Orchestra putting pop into concerts

For the Columbia Orchestra's final concert of its 2003-2004 season, maestro Jason Love and his musicians will take a walk on the lighter side as the ensemble takes the Jim Rouse Theatre stage for an evening of "Symphonic Pops" at 8 p.m. Saturday. The program will be repeated at 3 p.m. Sunday at Westminster High School in Carroll County.

Over the years, pops concerts have come in two varieties.


A generation or two ago, in the days of Arthur Fiedler and his vaunted Boston Pops, the pops experience afforded orchestras an opportunity to present lighter, shorter classical works that were hard to squeeze onto regular concert bills dominated by full-length symphonies and concertos.

In more recent years, as TV, Hollywood and the youthful audience they are bound to serve have come to dominate the cultural scene, the pops concert has become a crossover event par excellence, with the symphonic format serving a pop repertoire far removed from the reaches of the classical concert hall.


It is in this latter direction that some of this weekend's concert will go, as the Columbians present television favorites such as the themes from The Flintstones and The Jetsons.

The orchestra will shift to the film medium with "The Music of Harry Potter," featuring excerpts from John Williams' estimable scores to the first two wildly successful films of that series.

Children who come dressed as their favorite Harry Potter characters can enter a costume contest, with winners to be selected during the concert.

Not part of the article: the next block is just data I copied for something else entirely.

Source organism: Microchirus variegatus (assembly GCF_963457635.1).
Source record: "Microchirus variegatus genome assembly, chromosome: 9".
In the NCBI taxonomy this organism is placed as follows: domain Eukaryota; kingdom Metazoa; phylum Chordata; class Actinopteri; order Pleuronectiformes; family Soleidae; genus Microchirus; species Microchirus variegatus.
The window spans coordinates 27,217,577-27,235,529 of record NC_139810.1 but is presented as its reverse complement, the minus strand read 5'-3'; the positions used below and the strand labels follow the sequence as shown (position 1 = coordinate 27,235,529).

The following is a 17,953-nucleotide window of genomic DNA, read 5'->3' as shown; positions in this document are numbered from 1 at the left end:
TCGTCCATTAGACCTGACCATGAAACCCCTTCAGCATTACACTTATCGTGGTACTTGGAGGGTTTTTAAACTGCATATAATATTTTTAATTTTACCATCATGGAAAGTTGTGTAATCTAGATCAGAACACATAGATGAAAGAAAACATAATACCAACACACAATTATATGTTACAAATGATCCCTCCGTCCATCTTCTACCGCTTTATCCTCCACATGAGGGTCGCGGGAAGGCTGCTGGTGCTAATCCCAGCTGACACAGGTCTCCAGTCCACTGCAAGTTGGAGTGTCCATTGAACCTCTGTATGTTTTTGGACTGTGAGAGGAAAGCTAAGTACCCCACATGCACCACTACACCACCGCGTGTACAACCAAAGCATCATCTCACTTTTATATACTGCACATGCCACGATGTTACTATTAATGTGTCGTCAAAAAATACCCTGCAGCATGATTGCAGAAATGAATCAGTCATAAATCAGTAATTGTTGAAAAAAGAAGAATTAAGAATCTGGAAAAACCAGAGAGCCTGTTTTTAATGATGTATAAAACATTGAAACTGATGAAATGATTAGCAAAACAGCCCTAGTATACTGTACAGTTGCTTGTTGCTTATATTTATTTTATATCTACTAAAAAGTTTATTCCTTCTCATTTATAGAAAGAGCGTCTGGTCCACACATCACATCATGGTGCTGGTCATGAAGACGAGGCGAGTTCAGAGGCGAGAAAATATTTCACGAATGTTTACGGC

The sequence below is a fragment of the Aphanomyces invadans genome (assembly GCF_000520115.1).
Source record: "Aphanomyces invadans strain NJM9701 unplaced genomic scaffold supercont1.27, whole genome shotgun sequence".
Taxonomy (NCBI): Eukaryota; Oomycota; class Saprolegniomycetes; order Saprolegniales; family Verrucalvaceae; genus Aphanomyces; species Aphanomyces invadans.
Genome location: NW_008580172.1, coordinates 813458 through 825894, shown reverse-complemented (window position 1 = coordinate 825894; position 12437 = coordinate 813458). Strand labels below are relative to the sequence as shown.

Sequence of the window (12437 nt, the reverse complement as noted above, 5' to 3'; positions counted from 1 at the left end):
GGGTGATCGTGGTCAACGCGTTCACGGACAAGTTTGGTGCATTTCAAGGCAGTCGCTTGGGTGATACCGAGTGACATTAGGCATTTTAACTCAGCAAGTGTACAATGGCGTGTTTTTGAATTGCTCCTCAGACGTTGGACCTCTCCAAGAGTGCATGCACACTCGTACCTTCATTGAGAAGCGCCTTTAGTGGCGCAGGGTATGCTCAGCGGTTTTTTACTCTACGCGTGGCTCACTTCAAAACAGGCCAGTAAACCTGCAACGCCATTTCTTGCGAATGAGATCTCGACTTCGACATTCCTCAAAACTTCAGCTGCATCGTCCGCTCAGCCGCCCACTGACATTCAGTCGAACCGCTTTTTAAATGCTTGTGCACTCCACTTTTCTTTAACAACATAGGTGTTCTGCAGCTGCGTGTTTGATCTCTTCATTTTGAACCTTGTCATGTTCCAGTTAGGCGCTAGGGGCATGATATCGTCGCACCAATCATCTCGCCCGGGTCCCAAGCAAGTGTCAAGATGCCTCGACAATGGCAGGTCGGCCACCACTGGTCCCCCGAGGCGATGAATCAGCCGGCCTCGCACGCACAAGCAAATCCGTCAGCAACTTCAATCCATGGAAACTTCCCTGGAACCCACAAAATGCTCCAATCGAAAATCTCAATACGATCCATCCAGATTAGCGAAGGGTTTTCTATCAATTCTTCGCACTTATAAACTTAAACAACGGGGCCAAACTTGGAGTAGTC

In homage to yet another medium, the orchestra will play the great Duke Ellington's Three Black Kings (Les Trois Rois Noir), a work originally conceived as a ballet score. These musical evocations of Balthasar (one of the three wise men), King Solomon and Martin Luther King Jr. were used in a performance at New York's Lincoln Center by the Alvin Ailey Dance Company in tribute to Ellington after his death.

Love also has programmed the world premiere of Jay Norris' setting of Three Spirituals, with vocal soloist Robert Jefferson performing "Didn't My Lord Deliver Daniel," "In Bright Mansions" and "Joshua Fit the Battle of Jericho."

In all, this weekend's program calls to mind the words of composer Kurt Weill -- rather a crossover sort of fellow himself -- who said, "I have never acknowledged the difference between 'serious' and 'light' music. There is only good music and bad music."

With Williams, Ellington and the majesty of gospel classics on the program, this weekend's Pops in Columbia promises plenty of the good.

Tickets to "Symphonic Pops" are available online at and at the Music & Arts Center at the Chatham Station Shopping Center, the Music & Arts Center in Laurel or the Columbia Association on Wincopin Circle.


Tickets for the Westminster performance are available at Stu's Music, the Carroll County Arts Council and Coffey Music. Admission is $15 for adults, $12 for those older than 60; $5 for full-time students.